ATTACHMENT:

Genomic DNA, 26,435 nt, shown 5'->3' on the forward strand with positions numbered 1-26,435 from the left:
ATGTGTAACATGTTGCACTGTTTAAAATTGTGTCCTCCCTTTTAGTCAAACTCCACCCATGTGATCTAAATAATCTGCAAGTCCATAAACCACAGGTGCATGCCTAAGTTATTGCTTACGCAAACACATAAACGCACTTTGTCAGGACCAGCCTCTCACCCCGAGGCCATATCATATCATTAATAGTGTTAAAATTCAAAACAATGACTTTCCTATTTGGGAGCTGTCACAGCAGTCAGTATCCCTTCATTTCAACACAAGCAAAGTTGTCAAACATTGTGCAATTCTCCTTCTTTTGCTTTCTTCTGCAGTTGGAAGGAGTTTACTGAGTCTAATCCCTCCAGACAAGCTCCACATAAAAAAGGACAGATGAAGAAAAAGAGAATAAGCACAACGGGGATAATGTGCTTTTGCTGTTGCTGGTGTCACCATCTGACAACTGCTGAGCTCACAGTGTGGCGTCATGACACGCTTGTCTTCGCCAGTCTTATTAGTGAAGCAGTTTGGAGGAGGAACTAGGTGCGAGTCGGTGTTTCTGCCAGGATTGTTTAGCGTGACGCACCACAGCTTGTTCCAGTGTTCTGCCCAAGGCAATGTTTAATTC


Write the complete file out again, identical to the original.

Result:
Genomic DNA, 26,435 nt, shown 5'->3' on the forward strand with positions numbered 1-26,435 from the left:
ATGTGTAACATGTTGCACTGTTTAAAATTGTGTCCTCCCTTTTAGTCAAACTCCACCCATGTGATCTAAATAATCTGCAAGTCCATAAACCACAGGTGCATGCCTAAGTTATTGCTTACGCAAACACATAAACGCACTTTGTCAGGACCAGCCTCTCACCCCGAGGCCATATCATATCATTAATAGTGTTAAAATTCAAAACAATGACTTTCCTATTTGGGAGCTGTCACAGCAGTCAGTATCCCTTCATTTCAACACAAGCAAAGTTGTCAAACATTGTGCAATTCTCCTTCTTTTGCTTTCTTCTGCAGTTGGAAGGAGTTTACTGAGTCTAATCCCTCCAGACAAGCTCCACATAAAAAAGGACAGATGAAGAAAAAGAGAATAAGCACAACGGGGATAATGTGCTTTTGCTGTTGCTGGTGTCACCATCTGACAACTGCTGAGCTCACAGTGTGGCGTCATGACACGCTTGTCTTCGCCAGTCTTATTAGTGAAGCAGTTTGGAGGAGGAACTAGGTGCGAGTCGGTGTTTCTGCCAGGATTGTTTAGCGTGACGCACCACAGCTTGTTCCAGTGTTCTGCCCAAGGCAATGTTTAATTC